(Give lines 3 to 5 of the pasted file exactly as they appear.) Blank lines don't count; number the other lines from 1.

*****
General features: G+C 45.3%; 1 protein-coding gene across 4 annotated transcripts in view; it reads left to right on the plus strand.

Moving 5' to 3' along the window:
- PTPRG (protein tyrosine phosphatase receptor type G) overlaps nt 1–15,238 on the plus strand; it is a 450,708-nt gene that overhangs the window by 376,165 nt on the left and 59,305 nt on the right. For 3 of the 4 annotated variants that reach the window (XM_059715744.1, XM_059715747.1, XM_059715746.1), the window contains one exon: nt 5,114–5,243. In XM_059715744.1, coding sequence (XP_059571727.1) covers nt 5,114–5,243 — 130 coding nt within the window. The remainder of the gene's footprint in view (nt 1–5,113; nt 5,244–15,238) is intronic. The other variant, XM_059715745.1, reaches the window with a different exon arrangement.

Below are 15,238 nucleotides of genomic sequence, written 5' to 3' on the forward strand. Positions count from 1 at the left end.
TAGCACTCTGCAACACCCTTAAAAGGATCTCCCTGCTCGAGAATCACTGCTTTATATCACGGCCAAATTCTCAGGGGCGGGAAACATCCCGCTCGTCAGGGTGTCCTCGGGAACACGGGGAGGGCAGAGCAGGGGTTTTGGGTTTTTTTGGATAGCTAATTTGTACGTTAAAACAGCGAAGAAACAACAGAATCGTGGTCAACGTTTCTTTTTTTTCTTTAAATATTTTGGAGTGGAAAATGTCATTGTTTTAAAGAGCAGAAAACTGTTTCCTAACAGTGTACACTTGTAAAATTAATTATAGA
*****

- PTPRG (protein tyrosine phosphatase receptor type G) overlaps nt 1–15,238 on the plus strand; it is a 450,708-nt gene that overhangs the window by 376,165 nt on the left and 59,305 nt on the right. For 3 of the 4 annotated variants that reach the window (XM_059715744.1, XM_059715747.1, XM_059715746.1), the window contains one exon: nt 5,114–5,243. In XM_059715744.1, coding sequence (XP_059571727.1) covers nt 5,114–5,243 — 130 coding nt within the window. The remainder of the gene's footprint in view (nt 1–5,113; nt 5,244–15,238) is intronic. The other variant, XM_059715745.1, reaches the window with a different exon arrangement.

Below are 15,238 nucleotides of genomic sequence, written 5' to 3' on the forward strand. Positions count from 1 at the left end.
TAGCACTCTGCAACACCCTTAAAAGGATCTCCCTGCTCGAGAATCACTGCTTTATATCACGGCCAAATTCTCAGGGGCGGGAAACATCCCGCTCGTCAGGGTGTCCTCGGGAACACGGGGAGGGCAGAGCAGGGGTTTTGGGTTTTTTTGGATAGCTAATTTGTACGTTAAAACAGCGAAGAAACAACAGAATCGTGGTCAACGTTTCTTTTTTTTCTTTAAATATTTTGGAGTGGAAAATGTCATTGTTTTAAAGAGCAGAAAACTGTTTCCTAACAGTGTACACTTGTAAAATTAATTATAGA